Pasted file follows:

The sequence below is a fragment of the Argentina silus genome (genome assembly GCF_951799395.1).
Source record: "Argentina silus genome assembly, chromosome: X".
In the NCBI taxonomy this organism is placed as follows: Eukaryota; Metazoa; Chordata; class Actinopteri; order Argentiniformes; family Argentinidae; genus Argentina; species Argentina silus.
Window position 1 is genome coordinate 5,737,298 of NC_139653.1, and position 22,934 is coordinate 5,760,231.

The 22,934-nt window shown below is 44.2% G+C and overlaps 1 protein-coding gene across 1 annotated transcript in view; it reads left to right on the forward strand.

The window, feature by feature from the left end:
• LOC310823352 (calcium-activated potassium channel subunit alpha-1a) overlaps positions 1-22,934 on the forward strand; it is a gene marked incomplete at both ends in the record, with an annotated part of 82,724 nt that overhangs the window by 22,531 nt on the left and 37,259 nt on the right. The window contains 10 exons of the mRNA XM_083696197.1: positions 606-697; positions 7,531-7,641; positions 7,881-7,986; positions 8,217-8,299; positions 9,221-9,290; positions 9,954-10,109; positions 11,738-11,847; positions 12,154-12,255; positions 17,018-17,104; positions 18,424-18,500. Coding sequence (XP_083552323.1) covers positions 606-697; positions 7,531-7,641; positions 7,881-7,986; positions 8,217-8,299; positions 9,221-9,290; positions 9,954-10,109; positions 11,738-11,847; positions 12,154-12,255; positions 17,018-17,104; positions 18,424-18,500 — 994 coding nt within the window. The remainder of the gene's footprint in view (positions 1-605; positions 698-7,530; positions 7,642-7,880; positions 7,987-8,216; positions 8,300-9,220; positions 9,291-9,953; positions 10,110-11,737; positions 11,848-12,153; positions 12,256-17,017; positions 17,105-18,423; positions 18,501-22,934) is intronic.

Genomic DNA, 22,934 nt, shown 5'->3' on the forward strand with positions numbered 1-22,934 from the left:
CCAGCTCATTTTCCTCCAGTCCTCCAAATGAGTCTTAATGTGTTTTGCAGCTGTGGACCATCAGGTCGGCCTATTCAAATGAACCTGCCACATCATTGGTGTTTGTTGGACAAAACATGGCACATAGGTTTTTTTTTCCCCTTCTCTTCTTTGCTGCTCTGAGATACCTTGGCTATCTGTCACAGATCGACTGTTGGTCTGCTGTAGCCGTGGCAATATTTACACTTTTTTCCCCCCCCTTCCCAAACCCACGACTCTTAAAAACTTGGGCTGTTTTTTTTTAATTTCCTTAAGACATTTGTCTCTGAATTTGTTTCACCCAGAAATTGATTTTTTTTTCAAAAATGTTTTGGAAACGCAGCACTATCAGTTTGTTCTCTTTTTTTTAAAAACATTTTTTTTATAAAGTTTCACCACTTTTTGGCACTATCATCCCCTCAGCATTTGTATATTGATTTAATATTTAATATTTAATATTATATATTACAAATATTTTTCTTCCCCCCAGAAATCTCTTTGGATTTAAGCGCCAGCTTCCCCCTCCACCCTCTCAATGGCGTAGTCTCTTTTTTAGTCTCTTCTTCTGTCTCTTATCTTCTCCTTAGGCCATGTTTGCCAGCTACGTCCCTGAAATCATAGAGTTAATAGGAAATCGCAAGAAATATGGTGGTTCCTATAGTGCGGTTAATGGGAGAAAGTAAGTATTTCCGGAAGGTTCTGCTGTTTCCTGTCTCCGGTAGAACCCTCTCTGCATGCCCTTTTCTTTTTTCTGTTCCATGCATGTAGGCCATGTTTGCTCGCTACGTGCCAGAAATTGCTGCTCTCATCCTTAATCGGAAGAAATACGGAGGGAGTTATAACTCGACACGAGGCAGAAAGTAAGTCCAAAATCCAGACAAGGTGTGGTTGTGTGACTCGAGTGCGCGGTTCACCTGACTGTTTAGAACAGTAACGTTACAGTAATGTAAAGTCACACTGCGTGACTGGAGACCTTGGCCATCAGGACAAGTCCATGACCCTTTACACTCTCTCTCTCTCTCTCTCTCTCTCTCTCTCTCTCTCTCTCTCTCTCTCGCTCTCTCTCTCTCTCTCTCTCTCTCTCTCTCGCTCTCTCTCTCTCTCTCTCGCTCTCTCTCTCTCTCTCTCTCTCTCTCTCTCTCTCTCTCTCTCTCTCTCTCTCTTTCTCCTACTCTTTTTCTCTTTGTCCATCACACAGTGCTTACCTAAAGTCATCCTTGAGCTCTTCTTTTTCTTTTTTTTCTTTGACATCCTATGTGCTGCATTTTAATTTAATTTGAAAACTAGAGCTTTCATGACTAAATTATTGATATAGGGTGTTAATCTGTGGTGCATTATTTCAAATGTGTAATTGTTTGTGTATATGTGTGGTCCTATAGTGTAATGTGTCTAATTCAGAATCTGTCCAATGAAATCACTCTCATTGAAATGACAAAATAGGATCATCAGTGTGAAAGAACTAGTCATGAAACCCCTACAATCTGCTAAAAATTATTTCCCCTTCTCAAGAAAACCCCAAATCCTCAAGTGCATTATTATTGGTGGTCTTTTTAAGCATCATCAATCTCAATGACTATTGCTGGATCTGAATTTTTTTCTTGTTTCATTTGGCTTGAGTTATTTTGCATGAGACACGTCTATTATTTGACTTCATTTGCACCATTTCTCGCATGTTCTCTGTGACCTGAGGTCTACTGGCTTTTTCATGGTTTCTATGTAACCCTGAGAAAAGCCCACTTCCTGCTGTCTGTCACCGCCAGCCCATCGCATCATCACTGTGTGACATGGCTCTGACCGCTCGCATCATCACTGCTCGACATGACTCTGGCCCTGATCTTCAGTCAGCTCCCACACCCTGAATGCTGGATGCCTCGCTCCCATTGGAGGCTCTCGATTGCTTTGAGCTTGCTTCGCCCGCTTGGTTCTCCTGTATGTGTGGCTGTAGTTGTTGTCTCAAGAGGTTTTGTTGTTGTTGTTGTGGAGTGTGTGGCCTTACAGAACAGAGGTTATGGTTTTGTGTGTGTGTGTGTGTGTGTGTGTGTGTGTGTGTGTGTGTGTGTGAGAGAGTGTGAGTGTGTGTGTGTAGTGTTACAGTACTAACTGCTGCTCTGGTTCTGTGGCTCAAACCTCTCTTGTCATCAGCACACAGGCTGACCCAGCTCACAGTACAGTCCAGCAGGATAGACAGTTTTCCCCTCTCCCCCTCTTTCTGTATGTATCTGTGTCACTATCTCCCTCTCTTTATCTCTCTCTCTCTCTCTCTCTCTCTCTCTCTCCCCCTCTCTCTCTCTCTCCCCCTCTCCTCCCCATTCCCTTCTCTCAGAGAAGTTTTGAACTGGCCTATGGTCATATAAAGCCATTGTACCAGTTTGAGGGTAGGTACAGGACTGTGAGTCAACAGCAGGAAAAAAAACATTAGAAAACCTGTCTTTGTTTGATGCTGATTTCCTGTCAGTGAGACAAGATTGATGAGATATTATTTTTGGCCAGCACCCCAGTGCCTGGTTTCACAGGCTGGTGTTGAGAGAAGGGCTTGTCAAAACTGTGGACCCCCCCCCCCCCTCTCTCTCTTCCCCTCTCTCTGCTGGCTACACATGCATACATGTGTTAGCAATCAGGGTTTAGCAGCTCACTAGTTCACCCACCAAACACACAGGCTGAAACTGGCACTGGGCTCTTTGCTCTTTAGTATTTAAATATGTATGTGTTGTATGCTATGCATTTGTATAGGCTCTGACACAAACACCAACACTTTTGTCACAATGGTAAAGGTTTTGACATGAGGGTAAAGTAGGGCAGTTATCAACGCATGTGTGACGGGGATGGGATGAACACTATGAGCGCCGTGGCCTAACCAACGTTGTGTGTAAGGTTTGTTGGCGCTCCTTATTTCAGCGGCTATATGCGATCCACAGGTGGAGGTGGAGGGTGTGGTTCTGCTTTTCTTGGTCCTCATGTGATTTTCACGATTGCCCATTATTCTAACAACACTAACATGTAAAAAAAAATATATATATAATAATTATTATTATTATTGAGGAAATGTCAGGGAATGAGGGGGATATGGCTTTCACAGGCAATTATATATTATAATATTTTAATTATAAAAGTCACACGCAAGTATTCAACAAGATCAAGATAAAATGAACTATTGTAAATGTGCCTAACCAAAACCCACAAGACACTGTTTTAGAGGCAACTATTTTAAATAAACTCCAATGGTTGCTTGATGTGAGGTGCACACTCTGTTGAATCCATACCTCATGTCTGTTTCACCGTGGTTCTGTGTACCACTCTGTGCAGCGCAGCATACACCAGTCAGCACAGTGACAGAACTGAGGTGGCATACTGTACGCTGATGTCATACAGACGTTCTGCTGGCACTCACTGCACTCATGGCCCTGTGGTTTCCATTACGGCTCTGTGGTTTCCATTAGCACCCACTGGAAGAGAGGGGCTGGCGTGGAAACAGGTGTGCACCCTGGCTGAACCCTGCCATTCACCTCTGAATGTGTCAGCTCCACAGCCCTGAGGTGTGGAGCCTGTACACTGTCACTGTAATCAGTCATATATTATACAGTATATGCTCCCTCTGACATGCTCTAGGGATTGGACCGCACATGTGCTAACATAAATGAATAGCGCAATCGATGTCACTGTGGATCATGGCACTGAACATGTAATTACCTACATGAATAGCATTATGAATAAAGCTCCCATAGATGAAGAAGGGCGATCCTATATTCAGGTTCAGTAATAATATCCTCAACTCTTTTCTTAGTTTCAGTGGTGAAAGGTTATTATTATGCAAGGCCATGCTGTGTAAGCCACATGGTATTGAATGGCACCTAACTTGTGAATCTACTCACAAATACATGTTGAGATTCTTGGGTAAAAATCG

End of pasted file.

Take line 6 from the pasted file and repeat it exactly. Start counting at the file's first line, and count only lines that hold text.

The window, feature by feature from the left end: